Though in remission some 18 months after his diagnosis of multiple myeloma, or cancer of the bone marrow, Dan Bammes found himself recently at what he calls "the Huntsman Hilton" to remove a dangerous blood clot, an after-effect of last year's treatments at the neighboring cancer institute and University of Utah Hospital.
"Mr. Huntsman knows how to build himself a hospital," says the 48-year-old radio news anchor after a salmon omelet breakfast. "I don't think I could have gotten better treatment anywhere else."
Jim Wilcox, 62, knows he owes his life to the Huntsman Cancer Institute.
"It's kind of chilling when I think of the alternative," says Wilcox, who has battled three rounds of colon cancer after originally being misdiagnosed in his home state of Ohio.
"It was really a warm experience - that feeling that I'm going to be taken care of by highly competent people," says the retired college instructor who now runs a gift-basket business, the profits of which go to the Huntsman Cancer Institute.
"I'm glad that I went there. I don't ever want to be very far away from it."
Contradictions: Some people see a contradiction in fighting cancer with money from such a dirty industry. Others do not.
Kelley, the Port Arthur native, calls it "appalling and wrong" for Huntsman to send the wealth generated in his community to fund his cancer efforts so far away when so many people around the plants are sick.
"Are we any less valuable than the people in Salt Lake City?" he asks.
Joel Bradberry, an Army reservist who has survived two tours in Afghanistan, has struggled more than two years to understand why a rare brain cancer claimed the life of his son, James, a bright and likeable 10-year-old. Working on his second whisky and Coke at the local Applebee's, complaining about the plants burning off toxic pollutants at night to avoid detection by authorities, he singles out Huntsman.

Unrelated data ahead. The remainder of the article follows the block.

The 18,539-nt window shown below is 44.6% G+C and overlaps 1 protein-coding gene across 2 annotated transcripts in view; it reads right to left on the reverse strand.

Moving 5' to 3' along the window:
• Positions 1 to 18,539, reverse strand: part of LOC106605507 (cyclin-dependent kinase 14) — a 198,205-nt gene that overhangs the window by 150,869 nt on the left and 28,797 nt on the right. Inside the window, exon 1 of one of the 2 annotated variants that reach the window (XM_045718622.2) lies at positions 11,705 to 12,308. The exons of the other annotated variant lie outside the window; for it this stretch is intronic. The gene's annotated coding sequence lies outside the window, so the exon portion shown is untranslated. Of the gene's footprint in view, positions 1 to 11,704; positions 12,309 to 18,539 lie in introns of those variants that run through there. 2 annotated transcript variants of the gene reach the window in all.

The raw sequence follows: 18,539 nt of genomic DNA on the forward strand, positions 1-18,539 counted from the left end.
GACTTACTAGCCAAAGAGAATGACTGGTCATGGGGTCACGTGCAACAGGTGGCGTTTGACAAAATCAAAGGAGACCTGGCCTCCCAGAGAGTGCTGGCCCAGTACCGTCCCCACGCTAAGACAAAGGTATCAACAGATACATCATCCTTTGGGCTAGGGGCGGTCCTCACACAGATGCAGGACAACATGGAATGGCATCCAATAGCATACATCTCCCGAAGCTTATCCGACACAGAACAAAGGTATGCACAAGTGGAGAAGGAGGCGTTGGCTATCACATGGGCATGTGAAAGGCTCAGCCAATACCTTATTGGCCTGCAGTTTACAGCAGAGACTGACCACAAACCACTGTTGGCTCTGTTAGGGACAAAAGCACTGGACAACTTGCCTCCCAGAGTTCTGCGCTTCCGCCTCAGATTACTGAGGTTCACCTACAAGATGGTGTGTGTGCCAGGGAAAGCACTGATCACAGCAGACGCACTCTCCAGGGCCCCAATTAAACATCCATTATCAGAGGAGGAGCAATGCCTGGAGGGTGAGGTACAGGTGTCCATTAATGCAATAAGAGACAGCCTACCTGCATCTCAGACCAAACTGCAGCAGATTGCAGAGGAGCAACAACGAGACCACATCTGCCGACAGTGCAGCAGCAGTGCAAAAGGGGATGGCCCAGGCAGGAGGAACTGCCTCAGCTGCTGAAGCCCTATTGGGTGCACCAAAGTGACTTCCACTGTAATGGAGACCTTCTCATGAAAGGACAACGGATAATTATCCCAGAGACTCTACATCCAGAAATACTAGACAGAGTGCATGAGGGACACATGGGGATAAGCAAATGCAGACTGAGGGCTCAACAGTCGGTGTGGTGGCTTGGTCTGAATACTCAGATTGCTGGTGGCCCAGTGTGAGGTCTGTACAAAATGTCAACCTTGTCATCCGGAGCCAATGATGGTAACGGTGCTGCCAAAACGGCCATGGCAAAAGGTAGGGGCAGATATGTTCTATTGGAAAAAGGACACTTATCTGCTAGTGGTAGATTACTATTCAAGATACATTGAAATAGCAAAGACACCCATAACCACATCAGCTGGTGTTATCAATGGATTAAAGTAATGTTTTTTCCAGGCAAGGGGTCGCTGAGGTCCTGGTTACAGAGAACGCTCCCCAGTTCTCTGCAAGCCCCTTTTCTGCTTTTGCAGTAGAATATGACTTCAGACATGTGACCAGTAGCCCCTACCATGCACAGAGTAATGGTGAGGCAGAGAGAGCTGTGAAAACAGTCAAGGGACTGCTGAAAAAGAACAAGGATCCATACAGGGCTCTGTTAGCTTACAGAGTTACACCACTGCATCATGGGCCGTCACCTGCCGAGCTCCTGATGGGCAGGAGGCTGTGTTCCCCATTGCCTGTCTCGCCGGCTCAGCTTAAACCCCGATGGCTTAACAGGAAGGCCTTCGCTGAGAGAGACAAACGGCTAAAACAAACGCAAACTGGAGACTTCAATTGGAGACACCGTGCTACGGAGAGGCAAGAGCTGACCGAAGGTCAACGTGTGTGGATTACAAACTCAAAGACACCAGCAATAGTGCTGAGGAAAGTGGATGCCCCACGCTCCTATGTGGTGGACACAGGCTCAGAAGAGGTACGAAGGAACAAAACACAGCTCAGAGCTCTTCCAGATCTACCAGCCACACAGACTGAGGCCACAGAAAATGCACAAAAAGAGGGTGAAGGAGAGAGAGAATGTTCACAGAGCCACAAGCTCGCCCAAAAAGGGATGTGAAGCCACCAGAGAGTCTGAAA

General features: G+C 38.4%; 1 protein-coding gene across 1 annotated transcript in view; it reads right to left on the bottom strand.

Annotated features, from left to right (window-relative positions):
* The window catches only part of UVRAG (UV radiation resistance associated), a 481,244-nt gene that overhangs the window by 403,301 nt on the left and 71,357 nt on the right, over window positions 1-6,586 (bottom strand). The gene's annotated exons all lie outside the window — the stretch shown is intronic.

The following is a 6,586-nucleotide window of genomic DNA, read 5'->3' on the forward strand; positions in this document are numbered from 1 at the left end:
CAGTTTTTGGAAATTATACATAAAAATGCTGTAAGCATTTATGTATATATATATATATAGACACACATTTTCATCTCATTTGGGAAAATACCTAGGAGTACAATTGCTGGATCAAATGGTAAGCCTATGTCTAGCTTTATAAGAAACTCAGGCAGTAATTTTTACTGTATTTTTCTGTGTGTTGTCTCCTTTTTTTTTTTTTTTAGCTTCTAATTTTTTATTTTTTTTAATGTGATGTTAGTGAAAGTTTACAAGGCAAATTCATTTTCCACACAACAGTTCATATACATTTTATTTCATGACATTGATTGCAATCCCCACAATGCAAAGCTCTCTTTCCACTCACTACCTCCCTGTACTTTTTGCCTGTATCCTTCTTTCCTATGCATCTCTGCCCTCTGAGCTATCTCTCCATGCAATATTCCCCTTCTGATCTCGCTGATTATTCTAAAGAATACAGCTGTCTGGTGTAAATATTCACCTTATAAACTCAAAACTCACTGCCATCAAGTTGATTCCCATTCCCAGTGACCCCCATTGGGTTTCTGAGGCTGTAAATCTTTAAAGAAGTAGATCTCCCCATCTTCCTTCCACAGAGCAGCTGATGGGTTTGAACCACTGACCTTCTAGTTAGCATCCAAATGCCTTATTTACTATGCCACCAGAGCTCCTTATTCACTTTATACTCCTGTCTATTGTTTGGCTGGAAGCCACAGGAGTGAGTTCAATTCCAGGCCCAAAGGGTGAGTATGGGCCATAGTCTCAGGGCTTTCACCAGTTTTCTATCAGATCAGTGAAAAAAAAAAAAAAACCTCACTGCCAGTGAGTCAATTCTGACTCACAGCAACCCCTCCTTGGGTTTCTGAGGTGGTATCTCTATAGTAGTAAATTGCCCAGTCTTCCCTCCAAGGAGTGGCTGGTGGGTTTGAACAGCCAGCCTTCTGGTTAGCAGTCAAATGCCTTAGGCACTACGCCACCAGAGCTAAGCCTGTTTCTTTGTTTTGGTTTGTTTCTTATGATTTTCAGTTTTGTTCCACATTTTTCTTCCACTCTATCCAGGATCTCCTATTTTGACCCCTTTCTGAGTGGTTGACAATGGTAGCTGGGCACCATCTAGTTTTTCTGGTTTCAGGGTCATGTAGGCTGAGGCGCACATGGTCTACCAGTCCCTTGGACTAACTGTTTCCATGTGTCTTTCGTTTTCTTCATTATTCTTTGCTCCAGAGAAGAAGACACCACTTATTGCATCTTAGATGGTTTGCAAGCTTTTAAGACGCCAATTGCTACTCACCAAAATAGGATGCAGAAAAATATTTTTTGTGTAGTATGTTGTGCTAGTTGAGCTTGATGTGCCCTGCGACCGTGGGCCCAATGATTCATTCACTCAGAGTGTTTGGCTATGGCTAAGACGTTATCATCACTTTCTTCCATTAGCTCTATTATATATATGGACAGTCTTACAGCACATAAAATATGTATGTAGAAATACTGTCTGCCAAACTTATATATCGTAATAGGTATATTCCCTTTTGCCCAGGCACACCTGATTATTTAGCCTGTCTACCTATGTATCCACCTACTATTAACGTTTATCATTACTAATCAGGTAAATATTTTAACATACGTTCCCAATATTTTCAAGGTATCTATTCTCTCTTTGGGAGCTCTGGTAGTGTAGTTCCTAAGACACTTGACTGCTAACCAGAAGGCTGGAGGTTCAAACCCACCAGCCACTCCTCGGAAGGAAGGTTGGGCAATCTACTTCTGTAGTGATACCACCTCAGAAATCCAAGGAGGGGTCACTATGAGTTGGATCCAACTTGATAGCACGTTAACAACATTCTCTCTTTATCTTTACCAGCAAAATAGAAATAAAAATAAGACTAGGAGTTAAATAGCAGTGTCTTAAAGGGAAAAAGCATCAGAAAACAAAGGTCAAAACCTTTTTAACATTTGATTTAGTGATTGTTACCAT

"I guess they've got it bagged," he says bitterly. "They're causing cancer down here and doing cancer research up there. Cancer research is a lucrative business.
"I hope he enjoys his money. I sure could use some to pay the medical bills."
In dramatic contrast, cancer survivors Warren and Wilcox, the former Huntsman patients, appreciate the benefits the chemical companies have provided.
Wilcox shrugs: "I figured it had to come from someplace."
Warren, who underwent 38 radiation sessions, two surgeries and "three eternities" of chemotherapy at Huntsman, did not find the industry connection "overly concerning."
"Let's be candid here," he says. "I'm alive today, in part, because of chemicals."
Steve Prescott, a doctor and researcher who heads the Huntsman Cancer Institute, says he empathizes with people like Bradberry who blame illnesses in Jefferson County on the nearby plants.
"It's human nature to try to fix [the blame for cancer] on some event," he says. "The real explanation of a lot of this is chance. . . . About one-third of us will have cancer or die of it."
Without Jon Huntsman, the region would have no specialized research and treatment center, he notes.
"I don't see it as tainted money."
Means to an end: Jon Huntsman makes it clear that the company has become secondary to him as he strives to "achieve the end result" at which his life now is unswervingly aimed.
"I don't care about the industrial thing and the money thing," he says of his legacy. " I do understand that we've got to cure cancer.
"I feel that no matter what you do - as long as it's not immoral or dishonest - it's OK. I mean, darn it, it's worth every bit of time because you're dealing with a disease, you're an activist. People think I'm a little bit of maybe a radical activist now," says Huntsman. "After a while you lose yourself in the cause."
Huntsman's example has moved cancer-survivor Bammes, among many others.
"The fact that Jon Huntsman has donated so much money to this, I find personally inspiring," he says. "I have something to give, too, and that's why I'm a body donor. He gave what he can give and I'm giving what I can give."
Yet, Bammes allows, "It does seem strange that the way he made his money is in the chemical business. Then, again, my own life is full of contradictions.
"The simple fact that they're in the chemical business doesn't make them responsible for giving people cancer. But whatever his responsibility is there, he perhaps needs to own up to that, as well."